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“Weaponized and Racialized”: Police Departments Use COVID-19 to Target Black & Brown Communities

Viral images have shone a spotlight on uneven policing. Some show police officers distributing masks to White residents in crowded New York City parks — and apparently arresting no one. Meanwhile, videos have emerged of violent crackdowns on social distancing measures in Black and Latinx neighborhoods. We continue our look at how Black and Brown communities are being disproportionately targeted and policed in New York City’s enforcement measures during the pandemic, and also discuss how officers have ordered protesters to disband, citing executive orders from the mayor and the governor that ban “any non-essential gathering of individuals of any size for any reason.”


AMY GOODMAN: I want to talk about some of the disproportionate approaches of the Police Department, and disparate approaches. So, you have, last week, on the same weekend when police officers were distributing masks to White residents gathered in — oh, in crowded parks, not involved with social distancing — pictures were going online. Pictures were going, showing White people crowded in Central Park. At the same time, you had a different group of New York police officers attempting to shut down a press conference and a protest in Manhattan’s East Village. The event was organized by Reclaim Pride Coalition [to] protest Mount Sinai Health System['s] invitation to partner with the right-wing evangelical group Samaritan's Purse to open medical tents in Central Park, that happened a while ago. The officers ordered the protesters to disband, and gave one of them a summons saying she had violated social distancing rules issued in executive orders from the mayor and the governor that ban, quote, “any non-essential gathering of individuals of any size for any reason.” So, you have both the arrests around social distancing and the arrests around protests, Norman Siegel. Can you talk about this?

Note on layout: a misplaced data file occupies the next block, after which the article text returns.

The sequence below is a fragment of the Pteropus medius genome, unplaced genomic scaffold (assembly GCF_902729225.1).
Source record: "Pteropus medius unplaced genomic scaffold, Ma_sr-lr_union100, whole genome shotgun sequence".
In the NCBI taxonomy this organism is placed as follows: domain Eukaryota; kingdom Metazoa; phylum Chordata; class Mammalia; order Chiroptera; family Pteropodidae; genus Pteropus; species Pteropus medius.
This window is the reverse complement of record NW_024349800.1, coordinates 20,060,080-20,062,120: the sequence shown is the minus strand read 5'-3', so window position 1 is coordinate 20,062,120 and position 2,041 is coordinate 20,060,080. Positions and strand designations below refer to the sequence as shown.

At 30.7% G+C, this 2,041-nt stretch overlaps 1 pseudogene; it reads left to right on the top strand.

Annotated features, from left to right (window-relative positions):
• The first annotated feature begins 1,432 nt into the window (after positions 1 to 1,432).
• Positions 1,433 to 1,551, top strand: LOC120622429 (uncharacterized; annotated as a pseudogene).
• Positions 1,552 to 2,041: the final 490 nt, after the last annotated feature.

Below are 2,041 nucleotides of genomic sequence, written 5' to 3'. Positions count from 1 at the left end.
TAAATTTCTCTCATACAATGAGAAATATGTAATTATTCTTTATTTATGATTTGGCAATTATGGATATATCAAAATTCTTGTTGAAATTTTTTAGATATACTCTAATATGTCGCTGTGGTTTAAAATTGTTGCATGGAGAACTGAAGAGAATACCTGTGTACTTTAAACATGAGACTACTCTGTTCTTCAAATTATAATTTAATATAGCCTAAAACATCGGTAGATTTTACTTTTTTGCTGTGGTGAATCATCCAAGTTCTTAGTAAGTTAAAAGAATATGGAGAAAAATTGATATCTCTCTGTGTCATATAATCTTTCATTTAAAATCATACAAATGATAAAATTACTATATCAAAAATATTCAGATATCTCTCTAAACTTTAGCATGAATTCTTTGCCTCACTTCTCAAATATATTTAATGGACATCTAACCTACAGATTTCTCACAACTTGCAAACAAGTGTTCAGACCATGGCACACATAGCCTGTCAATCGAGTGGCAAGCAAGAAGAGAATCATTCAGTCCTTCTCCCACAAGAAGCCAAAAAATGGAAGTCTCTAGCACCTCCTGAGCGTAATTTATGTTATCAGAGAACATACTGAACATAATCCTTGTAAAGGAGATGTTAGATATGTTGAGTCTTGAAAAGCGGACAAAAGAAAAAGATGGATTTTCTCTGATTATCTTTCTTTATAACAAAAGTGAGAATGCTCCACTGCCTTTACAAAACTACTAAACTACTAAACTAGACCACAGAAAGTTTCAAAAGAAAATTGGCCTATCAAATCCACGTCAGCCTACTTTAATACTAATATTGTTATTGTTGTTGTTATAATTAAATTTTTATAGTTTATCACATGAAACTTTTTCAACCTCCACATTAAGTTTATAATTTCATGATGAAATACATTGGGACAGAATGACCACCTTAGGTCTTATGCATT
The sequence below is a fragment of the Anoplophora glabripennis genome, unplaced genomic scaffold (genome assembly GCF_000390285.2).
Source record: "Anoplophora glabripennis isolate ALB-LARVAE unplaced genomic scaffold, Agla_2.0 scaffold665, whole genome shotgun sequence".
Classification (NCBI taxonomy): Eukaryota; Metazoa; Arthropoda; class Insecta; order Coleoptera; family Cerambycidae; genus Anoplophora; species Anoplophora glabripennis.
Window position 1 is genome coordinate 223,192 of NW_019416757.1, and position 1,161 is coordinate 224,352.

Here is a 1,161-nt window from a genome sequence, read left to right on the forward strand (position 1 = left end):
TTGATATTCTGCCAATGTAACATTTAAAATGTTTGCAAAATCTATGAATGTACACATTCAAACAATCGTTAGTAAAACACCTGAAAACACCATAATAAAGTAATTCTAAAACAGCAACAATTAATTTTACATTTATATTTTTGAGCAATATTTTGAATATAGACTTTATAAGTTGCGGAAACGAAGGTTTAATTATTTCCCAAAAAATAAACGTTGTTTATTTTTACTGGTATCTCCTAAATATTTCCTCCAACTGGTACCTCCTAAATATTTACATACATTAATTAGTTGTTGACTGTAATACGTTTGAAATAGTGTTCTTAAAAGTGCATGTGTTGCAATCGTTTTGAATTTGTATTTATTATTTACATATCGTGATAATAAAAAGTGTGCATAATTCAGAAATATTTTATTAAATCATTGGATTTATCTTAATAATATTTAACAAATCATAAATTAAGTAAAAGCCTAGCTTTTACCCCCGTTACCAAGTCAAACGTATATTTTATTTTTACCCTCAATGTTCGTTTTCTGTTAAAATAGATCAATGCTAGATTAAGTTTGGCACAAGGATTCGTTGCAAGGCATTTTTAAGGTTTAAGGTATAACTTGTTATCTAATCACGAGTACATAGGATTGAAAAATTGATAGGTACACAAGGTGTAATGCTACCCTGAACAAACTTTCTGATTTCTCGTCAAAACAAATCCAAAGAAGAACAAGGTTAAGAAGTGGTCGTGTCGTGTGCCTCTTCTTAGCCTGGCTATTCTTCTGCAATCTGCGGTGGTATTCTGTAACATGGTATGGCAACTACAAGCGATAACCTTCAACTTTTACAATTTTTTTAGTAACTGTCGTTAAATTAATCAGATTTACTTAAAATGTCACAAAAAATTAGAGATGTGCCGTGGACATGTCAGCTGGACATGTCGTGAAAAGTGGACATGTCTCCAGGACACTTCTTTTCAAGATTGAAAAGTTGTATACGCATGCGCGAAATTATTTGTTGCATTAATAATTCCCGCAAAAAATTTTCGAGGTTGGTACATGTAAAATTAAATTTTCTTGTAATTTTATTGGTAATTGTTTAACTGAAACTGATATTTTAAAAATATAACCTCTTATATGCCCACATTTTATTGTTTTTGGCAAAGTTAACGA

Those are terrible examples but they are in the US.  I'm questioning what our civil rights are in Canada and which are being breached.

Is there a balance between civil rights and protecting the public? People are getting massive fines for being on public property even if they are not under personal quarantine.

Is it disproportionately hitting areas of greater poverty because of the lack of backyards?

Misfit Misfit's picture

I don't think it is because of the lack of back yards. I perceive that it has more to do with the race, the sexual orientation, and the affluence of the people involved.

epaulo13 epaulo13's picture

BCCLA Reacts: Canada Border Services Agency officers investigated for hundreds of misconduct complaints

The BC Civil Liberties Association (BCCLA) is horrified at the revelations of gross misconduct by Canada Border Services Agency (CBSA) officers uncovered through an access to information request by CBC news.

Media reports reveal that CBSA conducted over five hundred investigations of its officers between Jan 1, 2018 and early 2020. Allegations and investigations into CBSA officer misconduct included improper search, sexual harassment, bribery, theft, excessive use of force, abuse of authority, collecting women’s personal phone numbers, and more. Though many details from the access to information documents are redacted, those that have emerged paint a horrifying picture of officers gloating and boasting about harassment, abuse of authority, and sexual violence.

According to Meghan McDermott, Senior Staff Counsel at the BC Civil Liberties Association, “These complaints reveal what happens when we give unchecked power to Canada Border Services Agency (CBSA) officers, who have wider powers than police agencies. Every major police agency in Canada has some form of independent oversight, yet, despite its immense powers, there is no independent civilian oversight body to investigate CBSA officer misconduct or review CBSA policies. We urgently need robust CBSA accountability and external oversight, and more needs to be done to tackle the marginalization of migrants and refugees created by our immigration enforcement policies.”....


Misfit wrote:

I don't think it is because of the lack of back yards. I perceive that it has more to do with the race, the sexual orientation, and the affluence of the people involved.

I live in downtown Montreal. If I had children/teens right now how could I keep them indoors 24/7 or on a small balcony for months?

Women and PoCs are less likely to be affluent enough to own a house with a backyard.